Letter carrier makes a very special delivery
Lisa Harrell usually doesn't make it to Second Street to make her postal deliveries until 2 p.m. each day. But the Albany, N.Y., letter carrier had an Express Mail package to deliver on Monday, so she was there at 11 a.m. And as she was ringing the doorbell, she felt something hit her in the arm, and instinctively turned around. When she did, a baby landed in her arms. The 1-year-old girl had fallen out an open window on the second floor. The baby was fine, but Harrell, a 14-year veteran of the Postal Service, was shaken up. "I couldn't finish the route," she told the Albany Times-Union. "I feel better now." But don't go using the H word, Harrell says. "A hero? No. I was in the right place at the right time."
Bank cuts hanky, panky for execs
Times are tough at Deutsche Bank. Germany's largest bank has lost about $4-billion in the global credit crunch. So in an effort to cut back costs, the company will no longer allow its executives to charge visits to brothels or hotel porn to their expense accounts, the magazine Spiegel reports, based on a leaked memo it received. Other cost-cutting measures: a $100 limit on business meals, no first-class train rides (if the trip is less than one hour), and employees flying into a city for a business meeting may no longer get a hotel room to shower, but shower at the airport instead.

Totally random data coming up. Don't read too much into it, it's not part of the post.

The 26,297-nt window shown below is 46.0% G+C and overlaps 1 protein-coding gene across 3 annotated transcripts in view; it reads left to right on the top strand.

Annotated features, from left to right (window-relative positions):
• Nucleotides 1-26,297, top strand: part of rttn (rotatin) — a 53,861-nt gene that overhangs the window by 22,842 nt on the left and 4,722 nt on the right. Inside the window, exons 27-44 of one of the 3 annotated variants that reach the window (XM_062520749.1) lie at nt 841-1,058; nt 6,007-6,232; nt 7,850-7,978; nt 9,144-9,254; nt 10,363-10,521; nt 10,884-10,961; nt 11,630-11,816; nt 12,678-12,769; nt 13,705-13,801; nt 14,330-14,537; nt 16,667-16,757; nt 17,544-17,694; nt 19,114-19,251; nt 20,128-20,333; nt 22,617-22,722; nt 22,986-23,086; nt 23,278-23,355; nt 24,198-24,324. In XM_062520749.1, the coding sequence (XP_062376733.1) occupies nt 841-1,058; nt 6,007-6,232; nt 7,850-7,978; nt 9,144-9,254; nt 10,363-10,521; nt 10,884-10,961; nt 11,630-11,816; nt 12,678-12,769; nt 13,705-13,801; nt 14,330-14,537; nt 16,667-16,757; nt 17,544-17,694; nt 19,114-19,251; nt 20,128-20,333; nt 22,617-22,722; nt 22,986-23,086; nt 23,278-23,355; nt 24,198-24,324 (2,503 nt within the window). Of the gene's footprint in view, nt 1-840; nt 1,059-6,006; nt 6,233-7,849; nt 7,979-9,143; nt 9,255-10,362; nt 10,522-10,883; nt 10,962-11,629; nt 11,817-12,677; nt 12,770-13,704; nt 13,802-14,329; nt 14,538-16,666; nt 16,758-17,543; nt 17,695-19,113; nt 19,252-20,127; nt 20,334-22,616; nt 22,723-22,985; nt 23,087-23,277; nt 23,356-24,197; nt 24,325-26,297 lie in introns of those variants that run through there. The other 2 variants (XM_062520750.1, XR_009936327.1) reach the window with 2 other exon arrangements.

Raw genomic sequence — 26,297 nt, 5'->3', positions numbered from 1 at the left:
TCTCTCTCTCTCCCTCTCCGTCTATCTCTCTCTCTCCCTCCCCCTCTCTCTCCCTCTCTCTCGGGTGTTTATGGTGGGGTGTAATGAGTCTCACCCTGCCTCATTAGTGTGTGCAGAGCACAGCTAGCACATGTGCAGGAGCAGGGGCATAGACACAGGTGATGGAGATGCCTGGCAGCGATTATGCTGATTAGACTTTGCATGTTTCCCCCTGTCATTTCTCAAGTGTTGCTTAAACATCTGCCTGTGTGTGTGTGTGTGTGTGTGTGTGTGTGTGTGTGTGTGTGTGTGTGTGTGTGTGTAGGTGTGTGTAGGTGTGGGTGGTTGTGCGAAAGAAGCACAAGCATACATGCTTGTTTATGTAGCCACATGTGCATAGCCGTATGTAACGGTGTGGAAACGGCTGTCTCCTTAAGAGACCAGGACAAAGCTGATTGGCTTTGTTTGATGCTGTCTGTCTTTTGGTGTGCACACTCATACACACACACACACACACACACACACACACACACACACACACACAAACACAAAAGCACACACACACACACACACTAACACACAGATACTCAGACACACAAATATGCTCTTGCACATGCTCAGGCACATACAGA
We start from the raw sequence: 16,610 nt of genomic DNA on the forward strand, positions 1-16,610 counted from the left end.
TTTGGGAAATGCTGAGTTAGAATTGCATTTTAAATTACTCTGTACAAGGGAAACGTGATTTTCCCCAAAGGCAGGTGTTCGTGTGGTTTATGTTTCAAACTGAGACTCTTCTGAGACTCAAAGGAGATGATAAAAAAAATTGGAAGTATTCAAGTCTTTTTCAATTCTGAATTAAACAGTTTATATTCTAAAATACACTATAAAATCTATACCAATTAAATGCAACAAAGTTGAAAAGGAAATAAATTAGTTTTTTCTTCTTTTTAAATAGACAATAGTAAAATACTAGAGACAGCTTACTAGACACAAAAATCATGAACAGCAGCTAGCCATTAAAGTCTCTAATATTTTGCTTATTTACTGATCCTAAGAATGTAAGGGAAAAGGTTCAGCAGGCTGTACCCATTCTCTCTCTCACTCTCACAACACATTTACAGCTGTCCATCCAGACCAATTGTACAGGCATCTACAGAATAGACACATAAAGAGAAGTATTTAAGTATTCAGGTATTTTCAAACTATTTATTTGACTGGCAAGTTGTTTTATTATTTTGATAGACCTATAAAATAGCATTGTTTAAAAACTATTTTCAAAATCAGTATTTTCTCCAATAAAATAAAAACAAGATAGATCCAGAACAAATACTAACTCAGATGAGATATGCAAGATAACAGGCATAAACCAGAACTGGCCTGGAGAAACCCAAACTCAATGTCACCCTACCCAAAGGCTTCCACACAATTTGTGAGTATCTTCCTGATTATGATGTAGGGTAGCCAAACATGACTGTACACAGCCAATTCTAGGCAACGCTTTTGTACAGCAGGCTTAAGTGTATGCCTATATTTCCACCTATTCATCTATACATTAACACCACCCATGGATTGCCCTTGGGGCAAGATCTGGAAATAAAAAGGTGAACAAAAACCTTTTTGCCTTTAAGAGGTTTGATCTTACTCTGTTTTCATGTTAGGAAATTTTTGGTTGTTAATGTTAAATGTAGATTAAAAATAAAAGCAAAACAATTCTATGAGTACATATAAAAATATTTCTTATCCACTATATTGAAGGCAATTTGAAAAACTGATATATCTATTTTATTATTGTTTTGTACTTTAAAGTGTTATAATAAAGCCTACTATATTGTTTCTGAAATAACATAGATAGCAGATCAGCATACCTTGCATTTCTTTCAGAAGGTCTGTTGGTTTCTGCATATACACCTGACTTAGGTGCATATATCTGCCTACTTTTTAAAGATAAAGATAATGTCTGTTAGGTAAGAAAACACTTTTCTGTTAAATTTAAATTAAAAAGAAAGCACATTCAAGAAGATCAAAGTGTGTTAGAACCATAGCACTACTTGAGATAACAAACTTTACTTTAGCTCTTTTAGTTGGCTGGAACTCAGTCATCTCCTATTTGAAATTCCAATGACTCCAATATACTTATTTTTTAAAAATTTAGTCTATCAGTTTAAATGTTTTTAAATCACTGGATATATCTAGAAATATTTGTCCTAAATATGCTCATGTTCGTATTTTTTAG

Kiddie pool is not certified for falls
Alex Perry, 18, thought it would be fun to ride an inflatable kiddie pool on the currents of the Ashuelot River in New Hampshire. Then he and Corey Loonan, a certified lifeguard who should've known better, thought it would be fun to ride it over the waterfall at the dam. "We really thought it would be fine, even when we were going over," said Loonan. Once they hit bottom, Loonan swam to safety, but Perry got caught in the current and was trapped for at least 10 minutes before being pulled out by rescuers, who also had to rescue a woman who had become trapped trying to help Perry. Perry spent the night in the hospital, but has been released. None of this surprises his mother. "She said he does stupid stuff all the time," Loonan said.
Corpse cash caper
Charges against James O'Hare and David J. Daloia, the two men accused of wheeling the corpse of their roommate in an office chair to a check-cashing store, have been dismissed. Primarily because the prosecutor admits he can't prove when Virgilio Cintron died. O'Hare and Daloia say Cintron was alive when they left on Jan. 8 for the store, where they planned to cash Cintron's $355 Social Security check.
Compiled from Times wire services and other sources by staff writer Jim Webster, who can be reached at [email protected]